An exploration into the curation of the self in Western civilization from Da Vinci to Kim Kardashian.
In a technologically-saturated era where nearly everything can be effortlessly and digitally reproduced, we're all hungry to carve out our own unique personalities, our own bespoke personae, to stand out and be seen. As the forces of social media and capitalism collide, and individualism becomes more important than ever across a wide array of industries, "branding ourselves" or actively defining our selves for others has become the norm. Yet, this phenomenon is not new. In Self-Made, Tara Isabella Burton shows us how we arrived at this moment of fervent personal-branding.
As attitudes towards religion, politics and society evolved, our sense of self did as well, moving from a collective to individual mindset. Through a series of chronological biographical essays on famous (and infamous) "self-creators" in the modern Western world, from the Renassiance to the Enlightenment to modern capitalism and finally to our present moment of mass media, Burton examines the theories and forces behind our never-ending need to curate ourselves. Through a vivid cast of characters and an engaging mix of cultural and historical commentary, we learn how the personal brand has come to be.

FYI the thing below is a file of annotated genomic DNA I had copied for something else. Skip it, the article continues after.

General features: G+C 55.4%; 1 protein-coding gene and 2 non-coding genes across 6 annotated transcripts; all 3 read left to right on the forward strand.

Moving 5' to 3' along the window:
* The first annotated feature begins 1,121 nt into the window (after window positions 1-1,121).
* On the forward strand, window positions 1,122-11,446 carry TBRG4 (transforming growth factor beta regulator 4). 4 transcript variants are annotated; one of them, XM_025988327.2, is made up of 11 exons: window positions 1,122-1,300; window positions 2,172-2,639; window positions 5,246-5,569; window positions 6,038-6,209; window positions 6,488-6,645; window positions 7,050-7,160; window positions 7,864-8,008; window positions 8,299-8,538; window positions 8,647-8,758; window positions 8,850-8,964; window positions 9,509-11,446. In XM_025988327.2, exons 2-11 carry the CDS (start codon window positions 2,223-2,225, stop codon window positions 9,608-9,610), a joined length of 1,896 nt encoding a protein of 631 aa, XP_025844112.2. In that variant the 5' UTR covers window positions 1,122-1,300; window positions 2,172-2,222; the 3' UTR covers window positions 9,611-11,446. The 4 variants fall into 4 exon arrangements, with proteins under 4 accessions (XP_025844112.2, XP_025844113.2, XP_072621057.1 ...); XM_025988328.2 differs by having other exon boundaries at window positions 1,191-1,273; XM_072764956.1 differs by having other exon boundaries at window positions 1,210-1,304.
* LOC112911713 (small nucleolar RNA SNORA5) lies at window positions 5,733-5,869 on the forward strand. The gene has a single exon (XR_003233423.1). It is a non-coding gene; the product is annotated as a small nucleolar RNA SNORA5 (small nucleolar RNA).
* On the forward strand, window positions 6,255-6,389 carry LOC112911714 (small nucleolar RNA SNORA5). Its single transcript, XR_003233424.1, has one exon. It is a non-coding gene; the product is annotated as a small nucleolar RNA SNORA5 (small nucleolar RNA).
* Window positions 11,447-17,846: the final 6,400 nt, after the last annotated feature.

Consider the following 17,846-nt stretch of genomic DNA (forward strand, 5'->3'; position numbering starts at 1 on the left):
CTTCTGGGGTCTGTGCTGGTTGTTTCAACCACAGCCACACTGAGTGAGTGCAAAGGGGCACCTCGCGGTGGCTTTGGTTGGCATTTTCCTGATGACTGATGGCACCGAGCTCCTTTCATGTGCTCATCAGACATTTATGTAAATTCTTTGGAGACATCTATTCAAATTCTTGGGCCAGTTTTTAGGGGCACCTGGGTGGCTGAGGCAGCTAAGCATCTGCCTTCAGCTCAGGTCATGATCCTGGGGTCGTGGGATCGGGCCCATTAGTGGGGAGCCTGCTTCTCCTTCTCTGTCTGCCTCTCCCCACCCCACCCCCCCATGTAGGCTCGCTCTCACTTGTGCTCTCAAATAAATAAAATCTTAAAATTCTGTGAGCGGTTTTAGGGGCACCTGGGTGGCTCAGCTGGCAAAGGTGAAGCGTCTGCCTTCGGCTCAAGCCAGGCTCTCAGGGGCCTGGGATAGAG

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Tara Isabella Burton is a contributing editor at the American Interest, a columnist at Religion News Service, and the former staff religion reporter at Vox.com. She has written on religion and secularism for National Geographic, the Washington Post, the New York Times, and more, and holds a doctorate in theology from Oxford. She is also the author of two novels Social Creature (Doubleday, 2018) and The World Cannot Give (Simon and Schuster, 2022), and one prior work of non-fiction Strange Rites (PublicAffairs, 2020). She lives in New York, NY.